While exports from China are falling and are expected to continue to do so over the short term, Laio said Chinese policymakers could try to boost the country’s growth by encouraging more sales overseas, in a bid to resolve domestic oversupply issues.

“This already appears to be happening in Germany, as Chinese exports of lower-cost electric vehicles have recently surged, while domestic price cuts may spill over into other countries,” she said.

However, Capital Economics’ Shearing said that while China is “clearly a hugely important part” of the world economy, its influence on the global cycle is “often overstated”.

“The relationship between growth in China and growth in the rest of the world is not particularly strong,” he argued in a note published on the Capital Economics website on Monday (21 August). “Also, despite China’s size, it has not been a source of significant net demand for other economies.

“Admittedly, when measured as a share of global GDP, China’s current account surplus has fallen back from the highs seen in 2021. But the fact that it remains positive means that China is still a net drain on demand at a global level.”

Market versus economy

Shearing added that, over the years, economic uncertainty in China has led to market dips on a global basis. However, he argued this is sentiment-driven, given investors perceive the country to be a significant source of global demand, in addition to the fact it accounts for a large proportion of revenues from the likes of Apple and Tesla – which make up a disproportionately large part of the US stock market.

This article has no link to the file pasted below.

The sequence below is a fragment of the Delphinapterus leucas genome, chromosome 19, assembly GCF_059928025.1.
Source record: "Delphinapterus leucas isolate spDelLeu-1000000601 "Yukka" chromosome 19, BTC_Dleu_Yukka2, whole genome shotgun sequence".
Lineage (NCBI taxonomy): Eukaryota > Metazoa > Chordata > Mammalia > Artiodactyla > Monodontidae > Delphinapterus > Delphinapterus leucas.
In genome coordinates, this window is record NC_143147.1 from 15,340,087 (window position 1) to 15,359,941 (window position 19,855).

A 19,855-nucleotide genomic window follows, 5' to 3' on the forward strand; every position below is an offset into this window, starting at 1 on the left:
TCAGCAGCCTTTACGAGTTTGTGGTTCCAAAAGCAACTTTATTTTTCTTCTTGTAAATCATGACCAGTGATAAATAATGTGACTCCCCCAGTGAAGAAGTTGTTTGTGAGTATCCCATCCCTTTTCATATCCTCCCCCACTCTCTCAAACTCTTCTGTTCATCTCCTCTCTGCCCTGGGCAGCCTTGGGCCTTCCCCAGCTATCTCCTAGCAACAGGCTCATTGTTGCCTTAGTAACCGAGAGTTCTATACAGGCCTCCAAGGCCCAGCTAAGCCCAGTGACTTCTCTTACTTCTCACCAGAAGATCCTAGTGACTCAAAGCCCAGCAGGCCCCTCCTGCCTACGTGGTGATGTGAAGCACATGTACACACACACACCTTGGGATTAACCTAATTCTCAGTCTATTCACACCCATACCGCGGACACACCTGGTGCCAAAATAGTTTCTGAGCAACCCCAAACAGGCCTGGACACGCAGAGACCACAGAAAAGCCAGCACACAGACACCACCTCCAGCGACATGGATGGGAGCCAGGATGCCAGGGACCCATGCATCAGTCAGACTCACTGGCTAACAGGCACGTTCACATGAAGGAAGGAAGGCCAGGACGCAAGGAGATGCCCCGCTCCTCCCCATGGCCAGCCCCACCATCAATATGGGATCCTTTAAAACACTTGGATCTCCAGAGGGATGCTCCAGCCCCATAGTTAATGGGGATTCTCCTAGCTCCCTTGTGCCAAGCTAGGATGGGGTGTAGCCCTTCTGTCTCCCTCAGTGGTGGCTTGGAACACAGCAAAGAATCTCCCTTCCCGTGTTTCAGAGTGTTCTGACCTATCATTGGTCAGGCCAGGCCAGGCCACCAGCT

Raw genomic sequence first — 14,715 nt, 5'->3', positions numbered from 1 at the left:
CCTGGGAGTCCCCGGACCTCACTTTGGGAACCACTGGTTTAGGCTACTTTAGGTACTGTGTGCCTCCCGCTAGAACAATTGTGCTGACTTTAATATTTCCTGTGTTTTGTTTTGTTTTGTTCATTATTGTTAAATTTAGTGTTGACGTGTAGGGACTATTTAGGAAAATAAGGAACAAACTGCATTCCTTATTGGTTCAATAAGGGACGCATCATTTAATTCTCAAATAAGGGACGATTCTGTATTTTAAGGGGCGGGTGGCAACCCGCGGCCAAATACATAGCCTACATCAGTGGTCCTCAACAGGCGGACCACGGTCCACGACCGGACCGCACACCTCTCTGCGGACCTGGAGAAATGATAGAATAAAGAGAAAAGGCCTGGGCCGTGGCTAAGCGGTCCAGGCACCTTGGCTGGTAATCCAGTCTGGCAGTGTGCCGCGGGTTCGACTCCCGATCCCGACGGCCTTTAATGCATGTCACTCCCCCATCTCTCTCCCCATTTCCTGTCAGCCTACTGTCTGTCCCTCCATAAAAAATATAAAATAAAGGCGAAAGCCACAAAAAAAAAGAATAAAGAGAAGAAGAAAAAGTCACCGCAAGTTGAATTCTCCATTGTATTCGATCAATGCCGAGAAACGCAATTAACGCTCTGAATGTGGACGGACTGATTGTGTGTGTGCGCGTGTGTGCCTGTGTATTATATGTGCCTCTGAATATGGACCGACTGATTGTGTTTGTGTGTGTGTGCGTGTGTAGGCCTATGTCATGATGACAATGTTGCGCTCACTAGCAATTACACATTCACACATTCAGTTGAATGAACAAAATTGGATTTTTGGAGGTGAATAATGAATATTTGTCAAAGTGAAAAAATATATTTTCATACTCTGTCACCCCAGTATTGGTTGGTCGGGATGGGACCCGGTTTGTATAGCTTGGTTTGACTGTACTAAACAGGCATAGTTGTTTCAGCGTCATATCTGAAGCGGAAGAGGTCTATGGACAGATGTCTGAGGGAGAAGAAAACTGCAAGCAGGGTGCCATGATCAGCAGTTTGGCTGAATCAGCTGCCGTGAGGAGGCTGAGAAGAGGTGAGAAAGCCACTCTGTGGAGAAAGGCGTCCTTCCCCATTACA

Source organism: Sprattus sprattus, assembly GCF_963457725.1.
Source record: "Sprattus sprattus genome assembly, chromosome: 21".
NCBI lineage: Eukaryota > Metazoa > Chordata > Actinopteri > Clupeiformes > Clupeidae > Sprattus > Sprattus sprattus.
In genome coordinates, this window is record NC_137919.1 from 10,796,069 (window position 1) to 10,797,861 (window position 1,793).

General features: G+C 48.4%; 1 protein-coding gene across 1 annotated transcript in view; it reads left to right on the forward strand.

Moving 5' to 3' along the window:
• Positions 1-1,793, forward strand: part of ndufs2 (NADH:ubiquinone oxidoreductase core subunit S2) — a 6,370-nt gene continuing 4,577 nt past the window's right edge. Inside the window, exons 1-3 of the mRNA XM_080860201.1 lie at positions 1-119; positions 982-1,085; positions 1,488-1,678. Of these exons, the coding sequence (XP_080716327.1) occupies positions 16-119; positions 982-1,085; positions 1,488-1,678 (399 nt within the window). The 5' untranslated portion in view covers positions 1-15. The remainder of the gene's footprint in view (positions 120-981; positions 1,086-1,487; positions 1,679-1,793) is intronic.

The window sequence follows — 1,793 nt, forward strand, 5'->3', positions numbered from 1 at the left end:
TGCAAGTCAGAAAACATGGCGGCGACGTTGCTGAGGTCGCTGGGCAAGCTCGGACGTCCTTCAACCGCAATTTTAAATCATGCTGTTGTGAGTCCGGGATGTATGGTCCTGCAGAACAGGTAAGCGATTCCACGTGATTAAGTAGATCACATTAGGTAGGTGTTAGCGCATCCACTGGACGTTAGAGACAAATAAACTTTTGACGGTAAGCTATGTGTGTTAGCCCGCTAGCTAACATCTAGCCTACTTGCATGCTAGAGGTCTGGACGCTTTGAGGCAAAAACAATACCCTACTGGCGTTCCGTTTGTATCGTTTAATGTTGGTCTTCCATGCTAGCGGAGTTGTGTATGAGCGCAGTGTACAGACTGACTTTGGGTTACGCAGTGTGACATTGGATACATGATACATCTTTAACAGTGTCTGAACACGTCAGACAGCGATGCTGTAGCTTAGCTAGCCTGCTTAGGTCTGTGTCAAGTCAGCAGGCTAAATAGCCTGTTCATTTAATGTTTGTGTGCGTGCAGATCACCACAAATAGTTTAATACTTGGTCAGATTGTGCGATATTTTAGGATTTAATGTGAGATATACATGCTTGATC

See also: India poised to replace China as core emerging market allocation

“It is possible that weakness in China could have little bearing on other major economies, but still cause significant dislocation in financial markets,” Shearing said.

Headwind to commodity producers

The level of risk that a structural slowdown in China presents to developed markets is also “misunderstood”, according to Shearing, who explained: “While this will arithmetically pull down global GDP growth over the next couple of decades, and will be a headwind to emerging market commodity producers such as Brazil, Chile and Zambia, we do not think it will have a significant bearing on the long-term growth outlook for the US or Europe.”

He added that a move towards deglobalisation and rivalry between the US and China will likely have a greater negative effect on multinational corporations headquartered in developed markets, than it will on the GDP growth in the actual economies.

“While vulnerabilities in China’s economy are mounting, [a negative global impact] isn’t our base case,” Shearing said. “Instead, the effects of a slowing China are a greater problem for those global firms and commodities producers that do business with it.

“Worries about China’s impact on the global economy are continuing to dog markets, showing how little has been learned over the years.”

However, Liao said global deflationary factors still remain in place such as a decline in commodity prices – a factor which China is “an important determinate of”.

“Deteriorating Chinese economic fundamentals have produced deflationary pressures that are already moderating inflation both in China and in the global markets served by Chinese goods,” she argued. “Given the usual lags, deflationary spillovers have likely only just begun to impact global consumer markets, with discounting likely to accelerate over the coming quarters.”

Latest Stories